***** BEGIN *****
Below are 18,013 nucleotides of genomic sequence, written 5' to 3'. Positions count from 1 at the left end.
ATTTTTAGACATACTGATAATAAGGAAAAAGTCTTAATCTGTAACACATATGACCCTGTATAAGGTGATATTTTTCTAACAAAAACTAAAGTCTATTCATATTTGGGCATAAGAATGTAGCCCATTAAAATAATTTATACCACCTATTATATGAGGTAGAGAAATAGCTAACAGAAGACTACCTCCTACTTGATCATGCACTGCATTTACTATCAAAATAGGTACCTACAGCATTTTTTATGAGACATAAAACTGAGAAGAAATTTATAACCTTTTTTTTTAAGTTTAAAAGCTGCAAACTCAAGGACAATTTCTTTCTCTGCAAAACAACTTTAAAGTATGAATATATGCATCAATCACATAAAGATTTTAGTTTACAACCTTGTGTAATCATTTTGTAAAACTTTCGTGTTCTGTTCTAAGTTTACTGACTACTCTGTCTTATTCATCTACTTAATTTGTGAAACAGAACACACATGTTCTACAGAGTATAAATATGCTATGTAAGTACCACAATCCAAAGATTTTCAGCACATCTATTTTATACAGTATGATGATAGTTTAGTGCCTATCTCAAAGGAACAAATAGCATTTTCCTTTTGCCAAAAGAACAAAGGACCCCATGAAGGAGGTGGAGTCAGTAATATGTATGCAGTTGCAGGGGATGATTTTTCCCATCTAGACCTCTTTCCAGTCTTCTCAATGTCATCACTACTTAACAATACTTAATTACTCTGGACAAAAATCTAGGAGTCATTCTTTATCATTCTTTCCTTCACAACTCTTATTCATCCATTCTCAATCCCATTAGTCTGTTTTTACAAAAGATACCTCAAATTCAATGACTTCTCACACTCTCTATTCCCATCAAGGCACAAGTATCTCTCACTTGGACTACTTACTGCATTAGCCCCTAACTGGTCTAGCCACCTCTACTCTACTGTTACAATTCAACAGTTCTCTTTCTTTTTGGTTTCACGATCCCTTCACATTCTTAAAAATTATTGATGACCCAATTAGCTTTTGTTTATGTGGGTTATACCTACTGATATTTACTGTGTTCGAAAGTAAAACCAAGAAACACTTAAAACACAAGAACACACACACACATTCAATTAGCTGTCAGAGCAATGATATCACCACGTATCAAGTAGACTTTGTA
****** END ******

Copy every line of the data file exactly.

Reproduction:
Below are 18,013 nucleotides of genomic sequence, written 5' to 3'. Positions count from 1 at the left end.
ATTTTTAGACATACTGATAATAAGGAAAAAGTCTTAATCTGTAACACATATGACCCTGTATAAGGTGATATTTTTCTAACAAAAACTAAAGTCTATTCATATTTGGGCATAAGAATGTAGCCCATTAAAATAATTTATACCACCTATTATATGAGGTAGAGAAATAGCTAACAGAAGACTACCTCCTACTTGATCATGCACTGCATTTACTATCAAAATAGGTACCTACAGCATTTTTTATGAGACATAAAACTGAGAAGAAATTTATAACCTTTTTTTTTAAGTTTAAAAGCTGCAAACTCAAGGACAATTTCTTTCTCTGCAAAACAACTTTAAAGTATGAATATATGCATCAATCACATAAAGATTTTAGTTTACAACCTTGTGTAATCATTTTGTAAAACTTTCGTGTTCTGTTCTAAGTTTACTGACTACTCTGTCTTATTCATCTACTTAATTTGTGAAACAGAACACACATGTTCTACAGAGTATAAATATGCTATGTAAGTACCACAATCCAAAGATTTTCAGCACATCTATTTTATACAGTATGATGATAGTTTAGTGCCTATCTCAAAGGAACAAATAGCATTTTCCTTTTGCCAAAAGAACAAAGGACCCCATGAAGGAGGTGGAGTCAGTAATATGTATGCAGTTGCAGGGGATGATTTTTCCCATCTAGACCTCTTTCCAGTCTTCTCAATGTCATCACTACTTAACAATACTTAATTACTCTGGACAAAAATCTAGGAGTCATTCTTTATCATTCTTTCCTTCACAACTCTTATTCATCCATTCTCAATCCCATTAGTCTGTTTTTACAAAAGATACCTCAAATTCAATGACTTCTCACACTCTCTATTCCCATCAAGGCACAAGTATCTCTCACTTGGACTACTTACTGCATTAGCCCCTAACTGGTCTAGCCACCTCTACTCTACTGTTACAATTCAACAGTTCTCTTTCTTTTTGGTTTCACGATCCCTTCACATTCTTAAAAATTATTGATGACCCAATTAGCTTTTGTTTATGTGGGTTATACCTACTGATATTTACTGTGTTCGAAAGTAAAACCAAGAAACACTTAAAACACAAGAACACACACACACATTCAATTAGCTGTCAGAGCAATGATATCACCACGTATCAAGTAGACTTTGTA